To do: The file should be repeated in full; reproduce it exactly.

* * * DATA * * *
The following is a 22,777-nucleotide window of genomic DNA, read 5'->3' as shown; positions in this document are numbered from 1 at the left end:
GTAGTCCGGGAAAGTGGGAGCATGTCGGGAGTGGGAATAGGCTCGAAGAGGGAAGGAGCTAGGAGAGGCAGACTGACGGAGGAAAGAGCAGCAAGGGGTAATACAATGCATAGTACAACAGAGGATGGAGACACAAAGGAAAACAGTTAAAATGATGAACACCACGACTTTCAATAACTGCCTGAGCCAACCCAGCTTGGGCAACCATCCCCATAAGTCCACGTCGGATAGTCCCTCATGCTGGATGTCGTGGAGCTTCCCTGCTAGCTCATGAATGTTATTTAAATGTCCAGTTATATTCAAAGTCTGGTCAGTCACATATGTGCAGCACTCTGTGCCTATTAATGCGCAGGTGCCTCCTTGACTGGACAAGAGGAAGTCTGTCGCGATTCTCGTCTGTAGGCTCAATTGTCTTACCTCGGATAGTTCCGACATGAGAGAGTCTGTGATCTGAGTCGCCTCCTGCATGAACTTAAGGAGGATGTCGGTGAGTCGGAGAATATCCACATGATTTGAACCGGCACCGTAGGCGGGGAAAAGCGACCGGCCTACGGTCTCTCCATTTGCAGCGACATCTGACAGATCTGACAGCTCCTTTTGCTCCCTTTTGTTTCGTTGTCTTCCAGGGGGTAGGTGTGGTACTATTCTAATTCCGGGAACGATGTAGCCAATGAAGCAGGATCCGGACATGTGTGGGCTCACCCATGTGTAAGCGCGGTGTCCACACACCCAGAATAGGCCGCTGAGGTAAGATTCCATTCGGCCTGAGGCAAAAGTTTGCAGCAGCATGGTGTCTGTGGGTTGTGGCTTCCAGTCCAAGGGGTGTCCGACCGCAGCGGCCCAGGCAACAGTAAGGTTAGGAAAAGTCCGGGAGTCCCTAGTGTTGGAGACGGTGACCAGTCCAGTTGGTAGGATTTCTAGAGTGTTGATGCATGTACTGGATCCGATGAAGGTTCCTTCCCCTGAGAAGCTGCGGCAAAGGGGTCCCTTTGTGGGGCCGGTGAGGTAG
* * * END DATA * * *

The following is a 22,777-nucleotide window of genomic DNA, read 5'->3' as shown; positions in this document are numbered from 1 at the left end:
GTAGTCCGGGAAAGTGGGAGCATGTCGGGAGTGGGAATAGGCTCGAAGAGGGAAGGAGCTAGGAGAGGCAGACTGACGGAGGAAAGAGCAGCAAGGGGTAATACAATGCATAGTACAACAGAGGATGGAGACACAAAGGAAAACAGTTAAAATGATGAACACCACGACTTTCAATAACTGCCTGAGCCAACCCAGCTTGGGCAACCATCCCCATAAGTCCACGTCGGATAGTCCCTCATGCTGGATGTCGTGGAGCTTCCCTGCTAGCTCATGAATGTTATTTAAATGTCCAGTTATATTCAAAGTCTGGTCAGTCACATATGTGCAGCACTCTGTGCCTATTAATGCGCAGGTGCCTCCTTGACTGGACAAGAGGAAGTCTGTCGCGATTCTCGTCTGTAGGCTCAATTGTCTTACCTCGGATAGTTCCGACATGAGAGAGTCTGTGATCTGAGTCGCCTCCTGCATGAACTTAAGGAGGATGTCGGTGAGTCGGAGAATATCCACATGATTTGAACCGGCACCGTAGGCGGGGAAAAGCGACCGGCCTACGGTCTCTCCATTTGCAGCGACATCTGACAGATCTGACAGCTCCTTTTGCTCCCTTTTGTTTCGTTGTCTTCCAGGGGGTAGGTGTGGTACTATTCTAATTCCGGGAACGATGTAGCCAATGAAGCAGGATCCGGACATGTGTGGGCTCACCCATGTGTAAGCGCGGTGTCCACACACCCAGAATAGGCCGCTGAGGTAAGATTCCATTCGGCCTGAGGCAAAAGTTTGCAGCAGCATGGTGTCTGTGGGTTGTGGCTTCCAGTCCAAGGGGTGTCCGACCGCAGCGGCCCAGGCAACAGTAAGGTTAGGAAAAGTCCGGGAGTCCCTAGTGTTGGAGACGGTGACCAGTCCAGTTGGTAGGATTTCTAGAGTGTTGATGCATGTACTGGATCCGATGAAGGTTCCTTCCCCTGAGAAGCTGCGGCAAAGGGGTCCCTTTGTGGGGCCGGTGAGGTAG